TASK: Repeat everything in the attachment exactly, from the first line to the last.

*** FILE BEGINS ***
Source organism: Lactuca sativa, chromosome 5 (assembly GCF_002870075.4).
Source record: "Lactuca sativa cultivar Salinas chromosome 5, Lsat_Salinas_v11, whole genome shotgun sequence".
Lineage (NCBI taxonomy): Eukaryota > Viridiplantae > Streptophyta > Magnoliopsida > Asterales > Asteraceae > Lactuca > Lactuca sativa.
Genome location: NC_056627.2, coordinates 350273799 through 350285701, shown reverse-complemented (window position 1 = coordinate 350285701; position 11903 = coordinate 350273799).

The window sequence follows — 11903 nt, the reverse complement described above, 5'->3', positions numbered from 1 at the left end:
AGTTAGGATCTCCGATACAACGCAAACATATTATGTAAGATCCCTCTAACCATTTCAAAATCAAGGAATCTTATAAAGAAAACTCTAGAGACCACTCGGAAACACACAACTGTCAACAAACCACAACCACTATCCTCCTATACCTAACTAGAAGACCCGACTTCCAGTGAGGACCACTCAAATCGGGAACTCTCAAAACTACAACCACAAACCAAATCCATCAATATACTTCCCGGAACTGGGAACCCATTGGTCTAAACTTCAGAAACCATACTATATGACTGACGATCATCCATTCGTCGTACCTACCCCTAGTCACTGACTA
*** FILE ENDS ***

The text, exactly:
Source organism: Lactuca sativa, chromosome 5 (assembly GCF_002870075.4).
Source record: "Lactuca sativa cultivar Salinas chromosome 5, Lsat_Salinas_v11, whole genome shotgun sequence".
Lineage (NCBI taxonomy): Eukaryota > Viridiplantae > Streptophyta > Magnoliopsida > Asterales > Asteraceae > Lactuca > Lactuca sativa.
Genome location: NC_056627.2, coordinates 350273799 through 350285701, shown reverse-complemented (window position 1 = coordinate 350285701; position 11903 = coordinate 350273799).

The window sequence follows — 11903 nt, the reverse complement described above, 5'->3', positions numbered from 1 at the left end:
AGTTAGGATCTCCGATACAACGCAAACATATTATGTAAGATCCCTCTAACCATTTCAAAATCAAGGAATCTTATAAAGAAAACTCTAGAGACCACTCGGAAACACACAACTGTCAACAAACCACAACCACTATCCTCCTATACCTAACTAGAAGACCCGACTTCCAGTGAGGACCACTCAAATCGGGAACTCTCAAAACTACAACCACAAACCAAATCCATCAATATACTTCCCGGAACTGGGAACCCATTGGTCTAAACTTCAGAAACCATACTATATGACTGACGATCATCCATTCGTCGTACCTACCCCTAGTCACTGACTA